After 3 continents, 9 countries and 5,000 miles, we have finally found roads worse than Italy! We were kind of expecting it, although we were struggling to see the bottom of some craters! Ronnie and Reggie Ridgeback were being pounded today. But for every bit of poor road (and there was an awful lot), the scenery was worth it. After a sweaty climb we passed through Badrama Wild Life Sanctuary home to Elephant, Tiger, Gour, Sambar, Black Panther, Deer, Wild Boar and many other species. The animals didn’t fancy coming too close to the national highway- don’t blame them with the twattish bus and lorry drivers- but we certainly got a feel for it, cycling through lush tropical jungle/ rainforest, hearing all kinds of birds and other animals, with butterflies darting around our handlebars, we just had to soak it all in. Holly would have loved it especially the signs all over the place of quotes from famous people; one from Leonardo De Vinci read “there will come a time when a man who murders an animal will receive the same punishment as a man who murders another man.”
Reggie’s gears were playing up, but after quick Dom’s diagnostics, we identified a lose handlebar bag which was blocking Jon from changing up. All sorted and we were on our way. The road meandered through large flat rice fields, and then we hit the most amazing village. So many bright clothes, this lively place had a big noisy market, and most women were carrying stuff they were either selling or buying on their heads. I was pleased as we got some gold video footage, Jon still snapping away like a possessed Japanese tourist!
On arrival in Deogarh, things looked bleak, and the only accommodation on offer would have struggled to pass as a stable. But the newly refurbed Hotel Manta Palace came to the rescue with another bargain £10 a night rate.
Lots of people turned up at 7.30 this morning to see us off, including the electrical store owner and one of the cops from last night. Even the mayor turned up! And everyone wanted more photos! Today we were heading for Sambalpur, but as the Italians had been road surfacing some Indian bridges, our progress was slowed up.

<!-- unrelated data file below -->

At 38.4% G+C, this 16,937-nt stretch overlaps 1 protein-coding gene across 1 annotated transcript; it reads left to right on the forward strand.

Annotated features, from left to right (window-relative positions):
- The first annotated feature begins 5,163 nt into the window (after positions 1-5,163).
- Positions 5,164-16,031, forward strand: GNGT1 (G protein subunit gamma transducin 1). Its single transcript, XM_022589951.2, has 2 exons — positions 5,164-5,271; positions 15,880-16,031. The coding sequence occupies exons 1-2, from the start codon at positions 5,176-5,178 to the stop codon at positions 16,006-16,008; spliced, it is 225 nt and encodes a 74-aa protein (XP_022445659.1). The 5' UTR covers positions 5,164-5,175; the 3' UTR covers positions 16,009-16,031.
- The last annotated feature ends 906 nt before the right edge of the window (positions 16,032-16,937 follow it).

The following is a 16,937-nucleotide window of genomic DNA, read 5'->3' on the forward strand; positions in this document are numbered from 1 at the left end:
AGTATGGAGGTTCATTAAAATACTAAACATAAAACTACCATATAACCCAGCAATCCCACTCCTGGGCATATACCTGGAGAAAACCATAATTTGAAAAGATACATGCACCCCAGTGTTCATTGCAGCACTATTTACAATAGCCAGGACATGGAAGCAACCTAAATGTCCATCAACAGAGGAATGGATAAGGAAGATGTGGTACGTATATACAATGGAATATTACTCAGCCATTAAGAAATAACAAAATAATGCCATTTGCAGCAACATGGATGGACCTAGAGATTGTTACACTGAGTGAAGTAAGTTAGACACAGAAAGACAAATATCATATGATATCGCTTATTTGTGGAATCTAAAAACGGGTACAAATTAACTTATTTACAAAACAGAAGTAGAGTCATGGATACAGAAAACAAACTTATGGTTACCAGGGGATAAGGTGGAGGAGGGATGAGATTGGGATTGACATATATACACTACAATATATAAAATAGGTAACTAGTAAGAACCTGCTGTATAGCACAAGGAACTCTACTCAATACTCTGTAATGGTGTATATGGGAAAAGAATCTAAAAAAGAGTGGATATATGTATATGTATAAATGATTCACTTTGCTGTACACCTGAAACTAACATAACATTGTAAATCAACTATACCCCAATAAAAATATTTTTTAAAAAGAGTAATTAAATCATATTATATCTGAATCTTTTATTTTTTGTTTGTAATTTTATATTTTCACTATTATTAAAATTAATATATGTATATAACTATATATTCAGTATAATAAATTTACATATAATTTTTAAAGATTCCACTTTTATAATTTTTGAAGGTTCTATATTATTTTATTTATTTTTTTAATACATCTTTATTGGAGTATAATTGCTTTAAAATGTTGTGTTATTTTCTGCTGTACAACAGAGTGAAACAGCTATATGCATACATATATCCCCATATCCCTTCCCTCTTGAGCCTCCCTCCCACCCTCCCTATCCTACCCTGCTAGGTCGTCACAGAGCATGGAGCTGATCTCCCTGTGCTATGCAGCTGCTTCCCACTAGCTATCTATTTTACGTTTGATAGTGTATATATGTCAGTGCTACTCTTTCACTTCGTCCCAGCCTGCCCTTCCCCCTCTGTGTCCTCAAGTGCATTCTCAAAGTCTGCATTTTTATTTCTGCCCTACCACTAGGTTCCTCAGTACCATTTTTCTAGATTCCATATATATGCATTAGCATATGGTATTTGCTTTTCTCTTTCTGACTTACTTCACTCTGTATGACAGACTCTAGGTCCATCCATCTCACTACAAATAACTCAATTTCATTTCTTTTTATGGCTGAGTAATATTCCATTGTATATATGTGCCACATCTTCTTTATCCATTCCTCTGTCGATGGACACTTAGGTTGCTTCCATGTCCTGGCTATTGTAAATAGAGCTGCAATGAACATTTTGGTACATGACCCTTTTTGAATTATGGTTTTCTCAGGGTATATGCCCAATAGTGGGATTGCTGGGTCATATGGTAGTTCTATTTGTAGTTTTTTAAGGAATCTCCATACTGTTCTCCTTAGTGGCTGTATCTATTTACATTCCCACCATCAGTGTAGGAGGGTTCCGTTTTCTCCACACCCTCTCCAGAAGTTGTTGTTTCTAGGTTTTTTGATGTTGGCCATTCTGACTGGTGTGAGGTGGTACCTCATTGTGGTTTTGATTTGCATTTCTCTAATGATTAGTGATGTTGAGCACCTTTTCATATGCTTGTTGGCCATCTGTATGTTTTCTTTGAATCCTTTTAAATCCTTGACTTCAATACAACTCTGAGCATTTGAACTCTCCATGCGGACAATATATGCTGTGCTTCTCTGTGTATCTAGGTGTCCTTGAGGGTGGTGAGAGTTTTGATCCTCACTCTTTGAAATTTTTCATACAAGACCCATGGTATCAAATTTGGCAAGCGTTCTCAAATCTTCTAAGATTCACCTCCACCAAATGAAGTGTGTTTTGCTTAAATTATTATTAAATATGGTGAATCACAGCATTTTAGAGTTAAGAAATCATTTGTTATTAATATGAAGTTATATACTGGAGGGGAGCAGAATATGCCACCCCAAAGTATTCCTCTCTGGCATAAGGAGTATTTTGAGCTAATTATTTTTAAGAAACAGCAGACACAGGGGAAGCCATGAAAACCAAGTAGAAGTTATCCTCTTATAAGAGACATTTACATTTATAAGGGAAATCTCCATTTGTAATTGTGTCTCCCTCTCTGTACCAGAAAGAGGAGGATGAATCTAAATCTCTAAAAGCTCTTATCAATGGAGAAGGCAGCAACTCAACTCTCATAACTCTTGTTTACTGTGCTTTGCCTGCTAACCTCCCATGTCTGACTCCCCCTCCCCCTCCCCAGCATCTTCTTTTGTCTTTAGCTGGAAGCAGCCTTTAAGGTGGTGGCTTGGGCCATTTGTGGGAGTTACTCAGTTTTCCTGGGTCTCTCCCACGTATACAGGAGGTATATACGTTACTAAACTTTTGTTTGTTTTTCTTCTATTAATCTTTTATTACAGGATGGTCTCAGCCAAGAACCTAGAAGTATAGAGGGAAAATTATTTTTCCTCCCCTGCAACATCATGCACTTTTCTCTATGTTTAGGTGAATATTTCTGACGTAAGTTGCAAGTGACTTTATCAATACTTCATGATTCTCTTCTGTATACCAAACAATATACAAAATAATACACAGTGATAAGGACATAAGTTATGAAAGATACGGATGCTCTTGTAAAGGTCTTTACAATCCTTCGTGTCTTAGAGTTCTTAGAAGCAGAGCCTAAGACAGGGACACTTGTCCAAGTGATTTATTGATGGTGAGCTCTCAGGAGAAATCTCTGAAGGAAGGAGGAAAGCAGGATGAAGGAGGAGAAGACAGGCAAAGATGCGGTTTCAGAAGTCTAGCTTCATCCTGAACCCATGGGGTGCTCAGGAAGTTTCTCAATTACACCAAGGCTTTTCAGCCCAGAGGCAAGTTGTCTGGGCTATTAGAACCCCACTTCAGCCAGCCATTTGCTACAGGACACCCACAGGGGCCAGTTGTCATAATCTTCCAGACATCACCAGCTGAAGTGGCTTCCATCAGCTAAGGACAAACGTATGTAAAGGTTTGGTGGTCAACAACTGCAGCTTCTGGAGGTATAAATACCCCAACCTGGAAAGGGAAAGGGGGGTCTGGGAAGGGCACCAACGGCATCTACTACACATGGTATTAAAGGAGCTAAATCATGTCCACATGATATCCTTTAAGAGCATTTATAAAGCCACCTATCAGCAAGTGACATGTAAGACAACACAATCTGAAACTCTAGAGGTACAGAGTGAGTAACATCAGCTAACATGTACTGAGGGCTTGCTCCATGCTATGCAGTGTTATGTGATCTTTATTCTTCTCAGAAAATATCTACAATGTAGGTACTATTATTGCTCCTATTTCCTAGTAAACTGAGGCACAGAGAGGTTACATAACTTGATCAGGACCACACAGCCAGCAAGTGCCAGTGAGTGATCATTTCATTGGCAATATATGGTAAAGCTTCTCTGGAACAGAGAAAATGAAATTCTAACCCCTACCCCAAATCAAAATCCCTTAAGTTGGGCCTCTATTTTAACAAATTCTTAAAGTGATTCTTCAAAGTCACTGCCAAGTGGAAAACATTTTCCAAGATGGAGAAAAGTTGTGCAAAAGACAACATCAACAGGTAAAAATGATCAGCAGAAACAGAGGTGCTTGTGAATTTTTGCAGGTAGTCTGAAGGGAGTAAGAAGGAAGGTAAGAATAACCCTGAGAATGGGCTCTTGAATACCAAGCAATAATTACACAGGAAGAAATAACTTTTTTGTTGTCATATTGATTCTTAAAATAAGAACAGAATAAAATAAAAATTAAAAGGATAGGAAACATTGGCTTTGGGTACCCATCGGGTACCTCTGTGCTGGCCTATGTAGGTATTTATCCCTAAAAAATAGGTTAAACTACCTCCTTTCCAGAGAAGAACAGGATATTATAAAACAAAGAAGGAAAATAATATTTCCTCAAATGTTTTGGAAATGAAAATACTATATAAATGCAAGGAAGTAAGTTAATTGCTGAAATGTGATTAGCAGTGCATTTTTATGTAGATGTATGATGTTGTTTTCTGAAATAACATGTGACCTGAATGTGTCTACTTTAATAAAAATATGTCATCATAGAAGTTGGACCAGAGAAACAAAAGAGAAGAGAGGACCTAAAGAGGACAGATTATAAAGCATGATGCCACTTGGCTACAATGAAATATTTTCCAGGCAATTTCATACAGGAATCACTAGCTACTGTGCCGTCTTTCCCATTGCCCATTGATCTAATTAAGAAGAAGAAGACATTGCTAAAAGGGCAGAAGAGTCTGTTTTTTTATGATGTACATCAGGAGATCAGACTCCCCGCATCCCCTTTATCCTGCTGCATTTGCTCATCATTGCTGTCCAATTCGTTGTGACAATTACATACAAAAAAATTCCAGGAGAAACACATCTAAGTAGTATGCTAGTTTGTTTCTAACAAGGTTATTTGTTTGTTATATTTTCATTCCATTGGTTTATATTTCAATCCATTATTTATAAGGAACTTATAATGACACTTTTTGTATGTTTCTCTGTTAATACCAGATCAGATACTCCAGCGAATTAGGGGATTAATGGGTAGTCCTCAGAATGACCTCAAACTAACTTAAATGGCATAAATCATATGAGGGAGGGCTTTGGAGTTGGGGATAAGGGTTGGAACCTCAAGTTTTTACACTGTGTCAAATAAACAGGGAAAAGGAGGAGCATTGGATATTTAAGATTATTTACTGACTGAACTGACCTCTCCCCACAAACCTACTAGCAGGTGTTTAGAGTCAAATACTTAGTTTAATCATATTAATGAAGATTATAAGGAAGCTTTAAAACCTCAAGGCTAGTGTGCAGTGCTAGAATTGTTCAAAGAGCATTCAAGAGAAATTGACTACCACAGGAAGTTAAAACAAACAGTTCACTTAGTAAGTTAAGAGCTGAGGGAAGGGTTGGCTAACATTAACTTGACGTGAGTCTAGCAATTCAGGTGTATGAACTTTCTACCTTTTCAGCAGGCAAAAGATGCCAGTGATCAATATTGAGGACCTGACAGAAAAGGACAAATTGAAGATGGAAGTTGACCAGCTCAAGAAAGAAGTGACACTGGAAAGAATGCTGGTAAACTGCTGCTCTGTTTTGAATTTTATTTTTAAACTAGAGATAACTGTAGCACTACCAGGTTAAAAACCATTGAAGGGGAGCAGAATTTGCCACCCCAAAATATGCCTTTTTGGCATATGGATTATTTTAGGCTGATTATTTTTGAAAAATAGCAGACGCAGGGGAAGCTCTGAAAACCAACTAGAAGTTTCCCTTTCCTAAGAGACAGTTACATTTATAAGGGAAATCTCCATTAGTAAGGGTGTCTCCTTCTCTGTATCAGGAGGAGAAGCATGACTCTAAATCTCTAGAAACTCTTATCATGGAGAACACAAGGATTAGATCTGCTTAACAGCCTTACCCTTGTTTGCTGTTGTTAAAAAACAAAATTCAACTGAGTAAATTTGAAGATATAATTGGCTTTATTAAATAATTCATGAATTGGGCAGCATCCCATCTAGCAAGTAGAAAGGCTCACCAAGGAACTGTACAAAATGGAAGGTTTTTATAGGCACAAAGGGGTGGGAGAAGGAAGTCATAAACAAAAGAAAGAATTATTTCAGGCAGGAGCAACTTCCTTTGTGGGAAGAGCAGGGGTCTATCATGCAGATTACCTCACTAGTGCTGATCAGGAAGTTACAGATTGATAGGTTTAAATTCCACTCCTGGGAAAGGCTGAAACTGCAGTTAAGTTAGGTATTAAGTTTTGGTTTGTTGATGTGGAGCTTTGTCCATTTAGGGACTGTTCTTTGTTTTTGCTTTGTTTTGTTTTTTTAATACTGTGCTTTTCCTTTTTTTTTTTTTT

This is real India, with lush forest lining the road, monkeys bouncing over the tarmac, lots of hillside temples, and loads of rice fields. And the friendliness continues – we even got a keyring from a petrol station, despite handing him a bag full of our rubbish!
Not a good start – Kalyan very kindly guided us out of the city, but after leaving him we realised we had left the map behind at his house. At least it is one road (national highway 6) to Kolkata so we should be alright.
First stop was Arang (about 40km), where Kalyan’s brother lived. He is a doctor and we met at his pharmacy. The celebrity status continued with people crowding round, recognising us from the paper, and the first person diagnosed with cancer in the town even popped in to say hello. We had a quick veggie lunch at his place, and then off we went, with 6 hours to cover 72 miles to Sarai Puri before sunset.
Around 5pm and still with 14 miles to go, a police Jeep pulled alongside, with the chief asking where we were going. We pulled over and it transpired that he had seen us on TV being given our honour by the Cultural Minister and wanted to help. What a touch – he was in charge of Sarai Puri and we said we were looking for the resthouse. Our understanding was that he would go on ahead and show where to go when we reached the town.